This Article is From May 04, 2018

"We Didn't Incite Anyone To Commit Crime": Top Court vs Centre On Dalit Act

In the last hearing, the Supreme Court had refused to put on hold its verdict, which stopped the immediate arrest of anyone accused under the Dalit law.

'We Didn't Incite Anyone To Commit Crime': Top Court vs Centre On Dalit Act

A Supreme Court order on Dalit protection had led to widespread protests in 5 states in March. (File)


  • Governement told court that its March 20 verdict should be put on hold
  • Top court verdict stopped immediate arrest of those accused under the law
  • Massive protests took place in March, leading to 11 deaths and violence
New Delhi: Hearing the centre's request to review its own order, the Supreme Court on Thursday said it was "100 per cent" for the protection of Dalits against atrocities but no one should be "falsely implicated". The government said the court's move in March to make it more difficult to arrest people for crimes against Dalits weakened the law and amounted to judicial activism. The court's order stopping the immediate arrest of people under the SC/ST (Scheduled Caste and Scheduled Tribes) law led to massive protests by Dalit groups. The government says that order should be suspended.

Here are the top 10 updates on the Supreme Court hearing on the Dalit law:

  1. The government's top law officer KK Venugopal told the Supreme Court that its ruling had shaken the confidence of Dalits "in the ability of the state to protect them" and affected their morale. He also said it led to the death of nine people during a protest called by Dalit groups. "Our judgement did not incite any one to commit crime. Our judgment has been wrongly understood. The SC/ST community has full protection of this court," the top court said, refuting Mr Venugopal's argument.

  2. The Supreme Court said its judgement can't be blamed for the loss of lives. "We are hundred percent for the protection of rights of SC/ST community. Those who took law into their hands should be punished in accordance with law. Those at fault need to be punished."

  3. The government argued that the judgement could be termed as "judicial activism of the court" because a seven-judge verdict of 2002 dealt with "what amounts to legislation by courts".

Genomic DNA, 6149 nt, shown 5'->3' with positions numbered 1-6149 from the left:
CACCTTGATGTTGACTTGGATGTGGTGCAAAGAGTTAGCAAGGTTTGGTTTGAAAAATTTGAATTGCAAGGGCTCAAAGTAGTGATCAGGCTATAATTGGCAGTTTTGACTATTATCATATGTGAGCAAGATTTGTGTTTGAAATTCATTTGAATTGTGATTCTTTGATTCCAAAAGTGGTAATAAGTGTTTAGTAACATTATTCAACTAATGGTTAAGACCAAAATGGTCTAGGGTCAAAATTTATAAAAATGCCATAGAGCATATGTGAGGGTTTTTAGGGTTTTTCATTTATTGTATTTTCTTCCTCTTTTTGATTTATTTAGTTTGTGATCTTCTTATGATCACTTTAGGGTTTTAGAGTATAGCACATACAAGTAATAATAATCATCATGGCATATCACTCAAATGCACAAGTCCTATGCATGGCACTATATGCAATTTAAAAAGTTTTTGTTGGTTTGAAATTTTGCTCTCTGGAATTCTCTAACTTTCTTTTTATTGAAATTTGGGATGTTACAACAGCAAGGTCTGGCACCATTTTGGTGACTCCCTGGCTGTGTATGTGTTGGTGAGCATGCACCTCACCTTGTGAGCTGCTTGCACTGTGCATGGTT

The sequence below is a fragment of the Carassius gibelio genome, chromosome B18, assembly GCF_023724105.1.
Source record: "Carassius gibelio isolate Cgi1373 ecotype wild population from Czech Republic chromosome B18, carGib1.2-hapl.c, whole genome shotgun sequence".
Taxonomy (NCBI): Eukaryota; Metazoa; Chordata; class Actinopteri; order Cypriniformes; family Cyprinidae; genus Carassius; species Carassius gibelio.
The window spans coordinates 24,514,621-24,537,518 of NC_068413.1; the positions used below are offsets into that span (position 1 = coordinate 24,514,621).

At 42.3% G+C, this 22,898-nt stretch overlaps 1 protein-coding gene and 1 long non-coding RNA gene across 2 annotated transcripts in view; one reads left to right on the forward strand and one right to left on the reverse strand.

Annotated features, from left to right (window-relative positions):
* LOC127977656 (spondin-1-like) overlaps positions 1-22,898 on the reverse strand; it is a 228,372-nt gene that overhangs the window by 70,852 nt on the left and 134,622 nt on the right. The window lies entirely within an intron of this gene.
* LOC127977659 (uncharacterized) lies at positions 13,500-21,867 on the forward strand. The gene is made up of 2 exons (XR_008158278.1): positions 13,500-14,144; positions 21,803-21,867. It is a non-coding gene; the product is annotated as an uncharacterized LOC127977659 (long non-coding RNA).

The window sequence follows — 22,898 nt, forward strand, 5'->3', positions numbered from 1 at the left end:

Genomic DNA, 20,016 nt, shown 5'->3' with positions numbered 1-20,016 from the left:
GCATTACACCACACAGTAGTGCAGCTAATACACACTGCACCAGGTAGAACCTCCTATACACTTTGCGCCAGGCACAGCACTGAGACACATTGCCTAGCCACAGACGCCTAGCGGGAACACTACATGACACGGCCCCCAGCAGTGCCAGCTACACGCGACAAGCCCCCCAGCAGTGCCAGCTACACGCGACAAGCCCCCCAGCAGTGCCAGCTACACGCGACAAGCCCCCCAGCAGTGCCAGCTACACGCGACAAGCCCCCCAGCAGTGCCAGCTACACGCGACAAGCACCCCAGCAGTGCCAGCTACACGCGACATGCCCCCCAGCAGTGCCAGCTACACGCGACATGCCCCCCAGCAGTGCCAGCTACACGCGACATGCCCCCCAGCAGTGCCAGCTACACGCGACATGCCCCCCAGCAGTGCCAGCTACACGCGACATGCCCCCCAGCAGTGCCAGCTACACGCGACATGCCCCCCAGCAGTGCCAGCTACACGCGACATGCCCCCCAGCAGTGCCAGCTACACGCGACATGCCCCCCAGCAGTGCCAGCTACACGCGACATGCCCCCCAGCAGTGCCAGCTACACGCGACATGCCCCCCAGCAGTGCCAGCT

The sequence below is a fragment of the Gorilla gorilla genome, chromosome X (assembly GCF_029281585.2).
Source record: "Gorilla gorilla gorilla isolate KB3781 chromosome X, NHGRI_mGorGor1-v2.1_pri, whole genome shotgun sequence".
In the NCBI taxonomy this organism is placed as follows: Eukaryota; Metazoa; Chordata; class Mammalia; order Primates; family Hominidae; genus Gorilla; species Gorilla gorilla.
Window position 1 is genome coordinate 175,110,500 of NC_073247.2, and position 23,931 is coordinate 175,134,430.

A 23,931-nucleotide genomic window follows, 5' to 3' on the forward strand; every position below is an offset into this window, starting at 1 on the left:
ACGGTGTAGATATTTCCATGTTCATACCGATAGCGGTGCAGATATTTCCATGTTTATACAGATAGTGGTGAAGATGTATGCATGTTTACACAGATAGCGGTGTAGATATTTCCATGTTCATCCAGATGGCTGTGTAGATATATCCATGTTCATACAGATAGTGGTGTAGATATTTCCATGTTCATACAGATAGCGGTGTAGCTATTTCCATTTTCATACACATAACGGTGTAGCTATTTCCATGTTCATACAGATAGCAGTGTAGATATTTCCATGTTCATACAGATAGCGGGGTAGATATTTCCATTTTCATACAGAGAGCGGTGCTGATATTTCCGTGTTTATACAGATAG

4. The Supreme Court bench of Justice Adarsh Kumar Goel and Justice Uday Umesh Lalit said the investigating officer must be satisfied before arresting an accused. "Our concern was that without verifying of the allegation no case should be lodged against an innocent," it said.

  5. On March 20, while declaring the changes to the law for Dalits, the Supreme Court had said on "several occasions", innocent citizens were termed as accused and officials were deterred from performing their duties, which was never the intention of the legislature while enacting the Dalit law.

  6. The centre, backing protests against the ruling, said it diluted tough action to be taken against those accused of attacks, rapes and other atrocities on Dalits.

  7. Citing previous verdicts, including introducing the collegium system of the appointment of judges, the court said, "The court has stepped in to fill the gaps in law."

  8. But the government said the court could only lay down guidelines but can't make a law. "The court can only fill the gaps in a law but can't lay down law and it amounts to judicial activism."

  9. Last month, Prime Minister Narendra Modi said his government will not let the law to prevent atrocities on Scheduled Castes and Scheduled Tribes to be diluted after the Supreme Court laid down new guidelines to prevent its misuse. "I want to assure the nation that the law which has been made stringent by us will not allowed to be affected (by the SC order)... Do not get trapped by the Congress and those parties who have surrendered to the Congress culture," he had said at an event in Delhi.

  10. Accused by the opposition of being anti-Dalit, PM Modi said the government acted fast to file a review petition. He said people often wonder about the delay in moving the top court. "But only a few know that there were public holidays in between. When I tell this to people, they realise how fast we acted," he said.